Facebook, Google, Apple. Finding the line

Facebook is there to connect you with your friends, old and new. Its purpose is to allow you to share moments of your life, and enjoy moments in other people’s lives, generally to bring people closer together.

Meanwhile, Google is trying to make your online experience more simple and rich, providing applications such as email, maps, calendars, documents to make things easier; the likes of YouTube and Picasa to make things richer; and a kick-ass search engine to allow you to find exactly what you’re looking for.

And Apple is intent on providing a beautiful and simplistic experience when connecting with technology, both in the devices themselves and the interfaces that they support.

That’s the gloss. Here’s the cynic’s view.

Facebook is intent on ensuring that when people connect with other people or organisations online, they do it in the confines of Facebook. And in so doing, they will amass a swathe of data about you and sell it to the highest bidder, allowing advertisers to sell their wares to you, whether you like it or not.

Google is intent on ensuring that when people want to do anything online, they do it through Google. And in so doing, they will amass a swathe of data about you and sell it to the highest bidder, allowing advertisers to sell their wares to you, whether you like it or not.

Apple is intent on ensuring that when people want to enjoy media online, they do it through Apple. And in so doing, they will take a large cut of the profits involved.

There is a fine line between being perceived to do stuff that your users will love and being perceived to do stuff that will abuse the trust of those users. Ask Microsoft. And maybe treading that line most carefully will decide who wins the battle of the user technologists.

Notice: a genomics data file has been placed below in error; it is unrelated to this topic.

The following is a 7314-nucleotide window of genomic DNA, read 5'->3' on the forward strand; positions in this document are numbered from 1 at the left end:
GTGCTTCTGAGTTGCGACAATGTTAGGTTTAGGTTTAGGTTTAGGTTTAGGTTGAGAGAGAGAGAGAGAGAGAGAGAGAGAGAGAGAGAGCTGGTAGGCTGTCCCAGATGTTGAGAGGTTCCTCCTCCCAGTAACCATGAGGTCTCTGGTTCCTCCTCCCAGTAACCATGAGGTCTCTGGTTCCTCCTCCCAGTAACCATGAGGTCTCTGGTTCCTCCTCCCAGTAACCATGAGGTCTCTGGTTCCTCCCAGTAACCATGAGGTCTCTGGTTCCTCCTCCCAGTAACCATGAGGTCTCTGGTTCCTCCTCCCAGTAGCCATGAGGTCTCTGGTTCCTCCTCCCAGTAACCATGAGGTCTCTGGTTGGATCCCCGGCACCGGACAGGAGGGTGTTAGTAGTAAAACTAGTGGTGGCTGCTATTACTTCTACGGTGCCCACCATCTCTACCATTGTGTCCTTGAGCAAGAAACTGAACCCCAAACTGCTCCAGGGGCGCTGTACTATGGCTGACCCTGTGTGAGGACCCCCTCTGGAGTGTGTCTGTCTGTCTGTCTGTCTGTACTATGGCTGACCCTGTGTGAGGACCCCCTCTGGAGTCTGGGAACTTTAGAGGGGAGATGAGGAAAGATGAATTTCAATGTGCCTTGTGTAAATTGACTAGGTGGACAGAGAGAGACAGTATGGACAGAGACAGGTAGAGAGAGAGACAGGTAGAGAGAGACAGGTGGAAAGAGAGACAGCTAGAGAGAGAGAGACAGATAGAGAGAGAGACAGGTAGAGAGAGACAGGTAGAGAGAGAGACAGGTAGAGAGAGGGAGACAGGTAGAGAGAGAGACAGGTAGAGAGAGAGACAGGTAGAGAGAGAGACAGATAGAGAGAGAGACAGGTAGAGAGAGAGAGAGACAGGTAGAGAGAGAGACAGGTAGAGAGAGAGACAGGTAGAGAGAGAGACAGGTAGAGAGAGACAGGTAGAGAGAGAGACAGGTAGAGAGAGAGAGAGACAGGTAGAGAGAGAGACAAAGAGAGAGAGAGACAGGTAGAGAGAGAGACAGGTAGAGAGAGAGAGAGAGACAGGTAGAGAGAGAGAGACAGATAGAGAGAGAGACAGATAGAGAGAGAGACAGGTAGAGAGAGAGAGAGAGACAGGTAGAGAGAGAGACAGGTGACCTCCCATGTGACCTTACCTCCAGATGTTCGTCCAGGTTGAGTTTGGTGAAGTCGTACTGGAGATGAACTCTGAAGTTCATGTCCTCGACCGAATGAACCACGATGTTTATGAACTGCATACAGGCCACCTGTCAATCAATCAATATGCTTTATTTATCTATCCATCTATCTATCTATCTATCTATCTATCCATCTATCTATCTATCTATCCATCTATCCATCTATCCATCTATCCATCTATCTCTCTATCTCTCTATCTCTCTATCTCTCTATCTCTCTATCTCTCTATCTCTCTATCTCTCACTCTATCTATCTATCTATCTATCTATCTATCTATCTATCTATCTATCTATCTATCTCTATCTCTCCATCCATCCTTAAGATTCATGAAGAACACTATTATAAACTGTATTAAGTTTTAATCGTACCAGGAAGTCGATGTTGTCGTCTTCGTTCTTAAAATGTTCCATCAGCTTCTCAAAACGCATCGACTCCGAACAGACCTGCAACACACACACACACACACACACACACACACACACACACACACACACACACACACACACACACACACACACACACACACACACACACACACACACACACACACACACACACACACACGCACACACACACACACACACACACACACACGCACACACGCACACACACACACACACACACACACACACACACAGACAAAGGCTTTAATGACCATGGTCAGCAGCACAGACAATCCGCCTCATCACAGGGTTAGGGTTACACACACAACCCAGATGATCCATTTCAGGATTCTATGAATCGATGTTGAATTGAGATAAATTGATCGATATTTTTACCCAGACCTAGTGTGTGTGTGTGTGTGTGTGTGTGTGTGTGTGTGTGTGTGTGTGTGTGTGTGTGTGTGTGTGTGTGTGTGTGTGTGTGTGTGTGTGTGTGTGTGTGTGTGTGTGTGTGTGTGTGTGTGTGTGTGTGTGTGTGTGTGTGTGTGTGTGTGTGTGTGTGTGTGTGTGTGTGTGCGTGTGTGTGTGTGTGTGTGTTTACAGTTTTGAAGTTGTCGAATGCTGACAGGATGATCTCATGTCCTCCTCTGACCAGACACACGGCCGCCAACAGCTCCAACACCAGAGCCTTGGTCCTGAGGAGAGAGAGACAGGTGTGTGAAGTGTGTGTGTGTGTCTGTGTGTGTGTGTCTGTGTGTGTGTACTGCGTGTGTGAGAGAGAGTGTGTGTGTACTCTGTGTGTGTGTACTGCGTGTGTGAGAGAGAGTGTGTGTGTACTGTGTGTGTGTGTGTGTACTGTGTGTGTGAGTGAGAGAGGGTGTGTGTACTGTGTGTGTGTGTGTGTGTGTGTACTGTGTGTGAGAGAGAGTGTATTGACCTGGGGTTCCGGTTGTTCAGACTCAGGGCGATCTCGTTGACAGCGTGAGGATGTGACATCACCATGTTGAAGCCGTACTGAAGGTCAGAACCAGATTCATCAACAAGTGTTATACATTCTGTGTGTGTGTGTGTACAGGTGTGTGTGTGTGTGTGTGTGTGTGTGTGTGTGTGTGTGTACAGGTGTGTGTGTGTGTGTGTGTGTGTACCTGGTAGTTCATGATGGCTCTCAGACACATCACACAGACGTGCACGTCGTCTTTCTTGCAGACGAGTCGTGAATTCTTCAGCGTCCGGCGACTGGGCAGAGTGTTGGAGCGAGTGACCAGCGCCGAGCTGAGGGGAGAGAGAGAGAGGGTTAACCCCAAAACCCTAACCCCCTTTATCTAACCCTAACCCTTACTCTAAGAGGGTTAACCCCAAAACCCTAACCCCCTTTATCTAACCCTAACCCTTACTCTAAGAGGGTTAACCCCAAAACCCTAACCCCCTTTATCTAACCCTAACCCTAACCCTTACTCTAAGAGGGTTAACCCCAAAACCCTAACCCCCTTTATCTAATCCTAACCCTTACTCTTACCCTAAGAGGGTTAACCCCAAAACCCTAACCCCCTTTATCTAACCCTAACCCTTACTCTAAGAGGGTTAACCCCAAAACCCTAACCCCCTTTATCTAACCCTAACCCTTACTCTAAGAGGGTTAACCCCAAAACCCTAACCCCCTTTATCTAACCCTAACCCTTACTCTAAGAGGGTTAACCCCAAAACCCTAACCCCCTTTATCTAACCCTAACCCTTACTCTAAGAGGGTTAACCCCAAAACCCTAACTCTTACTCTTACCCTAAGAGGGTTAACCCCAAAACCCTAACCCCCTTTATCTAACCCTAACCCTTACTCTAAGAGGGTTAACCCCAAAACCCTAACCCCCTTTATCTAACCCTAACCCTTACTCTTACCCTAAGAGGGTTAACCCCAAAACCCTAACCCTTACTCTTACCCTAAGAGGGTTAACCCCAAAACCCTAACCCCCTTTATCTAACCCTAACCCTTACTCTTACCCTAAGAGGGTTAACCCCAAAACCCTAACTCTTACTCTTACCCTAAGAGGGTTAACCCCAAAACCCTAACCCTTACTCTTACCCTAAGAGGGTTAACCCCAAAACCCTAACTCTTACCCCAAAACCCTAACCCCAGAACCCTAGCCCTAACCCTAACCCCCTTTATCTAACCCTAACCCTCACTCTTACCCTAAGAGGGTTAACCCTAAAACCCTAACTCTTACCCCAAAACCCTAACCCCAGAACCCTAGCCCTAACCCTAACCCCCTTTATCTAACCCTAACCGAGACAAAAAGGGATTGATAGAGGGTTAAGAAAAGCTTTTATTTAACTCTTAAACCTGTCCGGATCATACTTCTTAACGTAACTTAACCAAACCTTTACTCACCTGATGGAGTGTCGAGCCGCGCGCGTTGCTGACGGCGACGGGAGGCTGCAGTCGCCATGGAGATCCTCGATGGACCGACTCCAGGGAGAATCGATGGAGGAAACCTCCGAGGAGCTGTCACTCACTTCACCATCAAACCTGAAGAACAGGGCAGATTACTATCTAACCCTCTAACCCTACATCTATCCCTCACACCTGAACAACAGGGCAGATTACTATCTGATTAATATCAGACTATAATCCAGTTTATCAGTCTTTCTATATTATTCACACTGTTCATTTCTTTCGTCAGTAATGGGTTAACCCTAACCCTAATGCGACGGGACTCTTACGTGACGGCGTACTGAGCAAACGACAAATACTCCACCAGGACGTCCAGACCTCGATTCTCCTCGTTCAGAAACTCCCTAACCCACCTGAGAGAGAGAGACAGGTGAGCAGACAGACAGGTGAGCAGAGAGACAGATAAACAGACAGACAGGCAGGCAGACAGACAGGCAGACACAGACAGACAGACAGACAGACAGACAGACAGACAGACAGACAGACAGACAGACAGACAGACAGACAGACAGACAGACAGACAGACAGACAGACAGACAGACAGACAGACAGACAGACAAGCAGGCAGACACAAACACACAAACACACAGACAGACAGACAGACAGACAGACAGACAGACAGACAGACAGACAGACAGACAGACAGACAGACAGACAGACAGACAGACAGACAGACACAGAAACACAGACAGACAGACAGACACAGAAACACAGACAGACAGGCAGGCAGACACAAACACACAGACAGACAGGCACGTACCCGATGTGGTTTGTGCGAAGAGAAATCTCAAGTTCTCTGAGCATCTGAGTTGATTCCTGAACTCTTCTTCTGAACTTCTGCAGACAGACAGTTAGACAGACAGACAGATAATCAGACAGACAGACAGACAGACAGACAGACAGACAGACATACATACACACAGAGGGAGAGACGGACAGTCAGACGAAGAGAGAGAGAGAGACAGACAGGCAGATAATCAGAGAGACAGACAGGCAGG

The war continues between the major players in the personal IT services market. To most of Joe Public, they will mostly see the veneer. They’ll see the shiny iPad, the beautiful way in which Google Maps helps them get to grandma’s house, the way in which they can now connect so easily with people who might otherwise be strangers. But behind the gloss, evil is going on.

In the 1990s, Microsoft became huge. And along the way it became hated. It tried to use its position in certain markets to push into others, often forcibly. Internet Explorer being packaged with Windows was one such foray. Maybe this hatred goes with the territory of being big.

Now we have, among others, Facebook, Google and Apple.

Each of them wants to own certain aspects of our online experience. Apple is doing so through hardware: the iPad and the iPhone. Facebook is doing so through software: its website. And Google is doing both: its swathe of applications now being complemented by hardware in the form of the Google Samsung Nexus, although this latter facet is being done through partnerships rather than directly.

But these companies, particularly Google and Facebook, are no longer inspired by making their offering lovely for the customer. (I genuinely believe they once were.) The companies have shareholders and these shareholders demand inordinate returns on their investments. And to do this, each company must milk its offering for all it’s worth.

In doing so, they will be perceived as being evil. They will open up your data to advertisers and use every opportunity to increase the value associated with your using their offering.

Arguably, the current king of the three is less into this business. Apple is about building beautiful hardware and operating systems. It’s less about building apps that can maximise the value of your interactions while using them. My betting is that with time they will move more and more towards this area over the coming years.

To use a mathematical analogy, there is, I expect, a maximum that the companies need to find. If they don’t push enough to maximise the value of our interactions with their services, then they will lose out to those players that do. And likewise, if they go too far in using that data, customers will become tired and go elsewhere. Finding that maximum will be the big challenge.

It’s going to be an interesting race to watch.


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